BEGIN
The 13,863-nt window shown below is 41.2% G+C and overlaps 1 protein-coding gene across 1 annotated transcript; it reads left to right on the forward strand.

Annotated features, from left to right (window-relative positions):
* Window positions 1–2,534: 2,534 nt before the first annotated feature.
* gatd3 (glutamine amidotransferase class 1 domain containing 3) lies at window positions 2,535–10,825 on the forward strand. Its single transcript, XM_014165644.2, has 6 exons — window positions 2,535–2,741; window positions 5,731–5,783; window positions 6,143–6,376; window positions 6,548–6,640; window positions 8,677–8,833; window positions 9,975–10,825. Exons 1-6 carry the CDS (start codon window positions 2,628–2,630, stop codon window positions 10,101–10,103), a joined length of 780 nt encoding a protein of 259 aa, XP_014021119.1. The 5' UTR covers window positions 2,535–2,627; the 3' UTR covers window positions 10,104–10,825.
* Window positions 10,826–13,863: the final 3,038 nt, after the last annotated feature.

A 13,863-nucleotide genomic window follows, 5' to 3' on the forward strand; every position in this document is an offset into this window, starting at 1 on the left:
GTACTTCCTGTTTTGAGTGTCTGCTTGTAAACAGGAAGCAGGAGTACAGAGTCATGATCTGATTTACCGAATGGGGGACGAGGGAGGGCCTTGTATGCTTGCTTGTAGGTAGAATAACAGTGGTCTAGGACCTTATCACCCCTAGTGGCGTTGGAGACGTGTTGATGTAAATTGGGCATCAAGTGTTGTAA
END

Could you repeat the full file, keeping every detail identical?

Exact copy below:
The 13,863-nt window shown below is 41.2% G+C and overlaps 1 protein-coding gene across 1 annotated transcript; it reads left to right on the forward strand.

Annotated features, from left to right (window-relative positions):
* Window positions 1–2,534: 2,534 nt before the first annotated feature.
* gatd3 (glutamine amidotransferase class 1 domain containing 3) lies at window positions 2,535–10,825 on the forward strand. Its single transcript, XM_014165644.2, has 6 exons — window positions 2,535–2,741; window positions 5,731–5,783; window positions 6,143–6,376; window positions 6,548–6,640; window positions 8,677–8,833; window positions 9,975–10,825. Exons 1-6 carry the CDS (start codon window positions 2,628–2,630, stop codon window positions 10,101–10,103), a joined length of 780 nt encoding a protein of 259 aa, XP_014021119.1. The 5' UTR covers window positions 2,535–2,627; the 3' UTR covers window positions 10,104–10,825.
* Window positions 10,826–13,863: the final 3,038 nt, after the last annotated feature.

A 13,863-nucleotide genomic window follows, 5' to 3' on the forward strand; every position in this document is an offset into this window, starting at 1 on the left:
GTACTTCCTGTTTTGAGTGTCTGCTTGTAAACAGGAAGCAGGAGTACAGAGTCATGATCTGATTTACCGAATGGGGGACGAGGGAGGGCCTTGTATGCTTGCTTGTAGGTAGAATAACAGTGGTCTAGGACCTTATCACCCCTAGTGGCGTTGGAGACGTGTTGATGTAAATTGGGCATCAAGTGTTGTAA